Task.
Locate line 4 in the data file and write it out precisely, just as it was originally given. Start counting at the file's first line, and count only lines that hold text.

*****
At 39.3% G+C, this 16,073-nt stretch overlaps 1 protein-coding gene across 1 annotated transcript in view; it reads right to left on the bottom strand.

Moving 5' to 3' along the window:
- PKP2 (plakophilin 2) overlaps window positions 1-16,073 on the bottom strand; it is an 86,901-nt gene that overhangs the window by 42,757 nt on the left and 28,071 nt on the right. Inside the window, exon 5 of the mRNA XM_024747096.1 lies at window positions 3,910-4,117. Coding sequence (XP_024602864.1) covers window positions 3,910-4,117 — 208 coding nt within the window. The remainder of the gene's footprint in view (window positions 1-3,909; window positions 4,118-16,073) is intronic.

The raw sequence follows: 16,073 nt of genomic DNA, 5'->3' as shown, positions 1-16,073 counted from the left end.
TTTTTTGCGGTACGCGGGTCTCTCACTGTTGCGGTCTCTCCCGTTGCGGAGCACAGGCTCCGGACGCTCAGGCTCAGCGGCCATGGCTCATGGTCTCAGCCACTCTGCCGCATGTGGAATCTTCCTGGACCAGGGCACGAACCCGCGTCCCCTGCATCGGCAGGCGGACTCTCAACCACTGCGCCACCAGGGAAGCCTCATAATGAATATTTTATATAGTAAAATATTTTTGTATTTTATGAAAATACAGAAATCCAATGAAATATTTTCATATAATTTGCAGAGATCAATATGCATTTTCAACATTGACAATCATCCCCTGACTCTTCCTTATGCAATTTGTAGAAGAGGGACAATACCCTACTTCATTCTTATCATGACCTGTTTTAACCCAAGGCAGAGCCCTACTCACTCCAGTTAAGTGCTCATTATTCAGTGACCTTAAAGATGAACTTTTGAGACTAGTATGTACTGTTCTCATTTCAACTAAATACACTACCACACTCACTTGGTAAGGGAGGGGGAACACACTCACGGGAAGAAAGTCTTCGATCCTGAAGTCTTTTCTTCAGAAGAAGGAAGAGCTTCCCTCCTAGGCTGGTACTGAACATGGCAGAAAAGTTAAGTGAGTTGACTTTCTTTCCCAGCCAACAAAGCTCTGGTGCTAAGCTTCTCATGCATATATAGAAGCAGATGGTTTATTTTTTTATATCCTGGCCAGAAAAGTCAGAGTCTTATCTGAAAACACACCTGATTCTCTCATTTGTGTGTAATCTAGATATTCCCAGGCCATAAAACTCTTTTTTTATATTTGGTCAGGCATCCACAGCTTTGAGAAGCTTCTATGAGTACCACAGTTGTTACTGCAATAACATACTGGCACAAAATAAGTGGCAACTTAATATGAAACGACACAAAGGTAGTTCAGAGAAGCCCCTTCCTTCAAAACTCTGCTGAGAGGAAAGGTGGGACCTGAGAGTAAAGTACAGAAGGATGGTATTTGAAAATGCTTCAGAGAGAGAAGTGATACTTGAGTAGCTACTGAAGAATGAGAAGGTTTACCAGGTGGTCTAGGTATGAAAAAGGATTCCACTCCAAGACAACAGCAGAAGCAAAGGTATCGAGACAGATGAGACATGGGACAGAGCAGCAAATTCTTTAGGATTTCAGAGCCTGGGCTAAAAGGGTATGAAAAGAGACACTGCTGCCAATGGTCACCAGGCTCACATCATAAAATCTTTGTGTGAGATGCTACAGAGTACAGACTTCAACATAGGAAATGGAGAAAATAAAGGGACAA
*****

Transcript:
The raw sequence follows: 16,073 nt of genomic DNA, 5'->3' as shown, positions 1-16,073 counted from the left end.